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1

As Morons mentioned in their answer, it is very difficult to verify the entity at the other end of the connection. The simplest way to provide some level of authenticity is to have the server check some secret that that only the real entity would know. For a user that might be a username and password. For a piece of software where there is no user you ...


1

I would go this way: This uses a service to expose all of the bussiness functionality. Then, your MVC app could grab all the data returned from a service a create a View with it, while the API would use the same service to return JSON/XML. Your MVC app and you API would then have the same funcionality and you mobile app could grab whatever info is needed ...


0

In the case of a simple web application, you can completely share the codebases between the website and the mobile application. In this case, you basically just wrap your website code in the mobile application (Cordova does follow this way of thought). It makes sense to diverge the codebases in some cases, but I think that this is the exception to the rule, ...


2

I read quite a few forum topics and mailing list (link), the general answer was that if you are using the Android SDK, and you do not have an MP3 encoder/decoder in your application, then you don't need a license for your app. The MP3 license for playing is already provided by the device manufacturer. Also, basically everywhere else than the USA, MP3 ...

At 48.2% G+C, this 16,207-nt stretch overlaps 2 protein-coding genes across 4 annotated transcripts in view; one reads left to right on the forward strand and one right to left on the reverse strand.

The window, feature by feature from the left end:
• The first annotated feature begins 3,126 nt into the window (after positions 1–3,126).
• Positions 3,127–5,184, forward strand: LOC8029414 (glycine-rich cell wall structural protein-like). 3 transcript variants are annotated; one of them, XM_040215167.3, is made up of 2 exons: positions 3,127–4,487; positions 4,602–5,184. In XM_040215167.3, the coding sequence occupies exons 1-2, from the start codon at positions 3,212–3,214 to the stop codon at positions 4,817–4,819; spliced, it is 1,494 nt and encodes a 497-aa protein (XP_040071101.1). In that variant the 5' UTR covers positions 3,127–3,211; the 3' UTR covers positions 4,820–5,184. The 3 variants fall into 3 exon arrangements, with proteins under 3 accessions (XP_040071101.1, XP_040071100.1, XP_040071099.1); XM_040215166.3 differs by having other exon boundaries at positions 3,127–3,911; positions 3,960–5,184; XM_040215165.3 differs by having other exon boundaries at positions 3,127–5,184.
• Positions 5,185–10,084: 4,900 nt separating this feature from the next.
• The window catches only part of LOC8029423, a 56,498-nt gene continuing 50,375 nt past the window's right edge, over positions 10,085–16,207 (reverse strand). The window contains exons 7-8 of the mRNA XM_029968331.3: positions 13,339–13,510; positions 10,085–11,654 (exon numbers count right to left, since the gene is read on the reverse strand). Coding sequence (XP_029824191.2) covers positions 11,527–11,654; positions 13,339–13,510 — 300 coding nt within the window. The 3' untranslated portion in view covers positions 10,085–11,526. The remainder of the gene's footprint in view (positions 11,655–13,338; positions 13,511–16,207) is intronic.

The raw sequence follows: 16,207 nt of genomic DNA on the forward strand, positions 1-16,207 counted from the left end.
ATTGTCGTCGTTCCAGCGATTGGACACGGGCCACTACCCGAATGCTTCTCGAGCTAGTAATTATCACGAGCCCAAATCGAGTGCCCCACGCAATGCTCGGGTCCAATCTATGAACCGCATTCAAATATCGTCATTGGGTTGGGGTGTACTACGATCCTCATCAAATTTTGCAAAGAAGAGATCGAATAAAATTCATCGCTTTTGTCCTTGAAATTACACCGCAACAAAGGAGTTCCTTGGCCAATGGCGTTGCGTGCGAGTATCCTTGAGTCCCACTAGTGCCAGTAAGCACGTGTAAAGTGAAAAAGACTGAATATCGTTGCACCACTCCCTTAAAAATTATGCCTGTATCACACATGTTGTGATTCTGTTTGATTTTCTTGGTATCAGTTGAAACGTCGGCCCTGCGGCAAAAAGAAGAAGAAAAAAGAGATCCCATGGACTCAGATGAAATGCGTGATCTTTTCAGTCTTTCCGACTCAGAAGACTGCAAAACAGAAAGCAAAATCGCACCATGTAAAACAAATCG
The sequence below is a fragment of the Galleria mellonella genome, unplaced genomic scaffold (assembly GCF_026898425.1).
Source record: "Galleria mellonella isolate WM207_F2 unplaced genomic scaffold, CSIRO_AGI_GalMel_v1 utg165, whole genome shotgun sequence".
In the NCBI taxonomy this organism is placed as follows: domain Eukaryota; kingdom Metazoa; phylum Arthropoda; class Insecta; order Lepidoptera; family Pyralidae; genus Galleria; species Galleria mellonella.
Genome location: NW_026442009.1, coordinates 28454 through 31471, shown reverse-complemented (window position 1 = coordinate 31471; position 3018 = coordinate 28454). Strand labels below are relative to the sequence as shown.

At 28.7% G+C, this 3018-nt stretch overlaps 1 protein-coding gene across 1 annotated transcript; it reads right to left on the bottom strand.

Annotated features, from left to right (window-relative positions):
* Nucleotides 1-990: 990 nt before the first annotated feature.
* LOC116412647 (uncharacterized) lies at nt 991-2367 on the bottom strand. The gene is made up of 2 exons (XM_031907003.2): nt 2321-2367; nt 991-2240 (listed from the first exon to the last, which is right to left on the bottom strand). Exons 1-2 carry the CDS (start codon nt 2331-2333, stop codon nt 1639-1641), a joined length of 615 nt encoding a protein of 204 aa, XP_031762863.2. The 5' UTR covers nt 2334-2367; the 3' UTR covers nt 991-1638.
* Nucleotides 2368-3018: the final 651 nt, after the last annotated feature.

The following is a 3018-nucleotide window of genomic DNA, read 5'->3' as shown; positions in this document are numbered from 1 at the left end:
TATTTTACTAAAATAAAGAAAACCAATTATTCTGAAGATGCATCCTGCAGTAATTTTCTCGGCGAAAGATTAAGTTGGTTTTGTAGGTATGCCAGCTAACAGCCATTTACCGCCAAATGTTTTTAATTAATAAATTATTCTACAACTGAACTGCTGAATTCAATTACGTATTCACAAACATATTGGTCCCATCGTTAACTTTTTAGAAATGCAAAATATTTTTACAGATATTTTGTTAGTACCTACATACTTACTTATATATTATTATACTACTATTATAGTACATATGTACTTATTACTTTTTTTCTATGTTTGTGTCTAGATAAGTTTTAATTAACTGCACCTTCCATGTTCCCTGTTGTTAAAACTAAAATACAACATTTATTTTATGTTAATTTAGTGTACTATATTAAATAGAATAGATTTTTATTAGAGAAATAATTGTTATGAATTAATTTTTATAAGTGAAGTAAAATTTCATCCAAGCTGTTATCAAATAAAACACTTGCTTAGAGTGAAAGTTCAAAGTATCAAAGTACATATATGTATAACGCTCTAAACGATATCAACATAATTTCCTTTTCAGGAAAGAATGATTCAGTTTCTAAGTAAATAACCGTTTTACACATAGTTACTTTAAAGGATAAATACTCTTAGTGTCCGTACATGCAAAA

1

In the end, if I didn't misunderstand you, you've got the following situation: Android device has a clock set to a potentially random/wrong time. There's no network connection other when deploying them in their dock (probably during the night or in the morning). As such I assume the only unknown value is the time offset between the local device's clock ...


9

There's actually quite a bit you can do to recover something close to the actual time of most of your events. Android gives you a few useful tools to work with, notably broadcast intents sent when the device completes a boot, when the system clock changes and when a shutdown is imminent. It also gives you a way to check the amount of real time that's ...


1

A simple (but approximate) way to approach this is to record the offset of each device every time it syncs. When inserting the data into your master database, use the most recent offset value for the device to adjust the recorded time. Without a reliable reference clock on the device, it's not even possible to guarantee that two actions recorded by the ...



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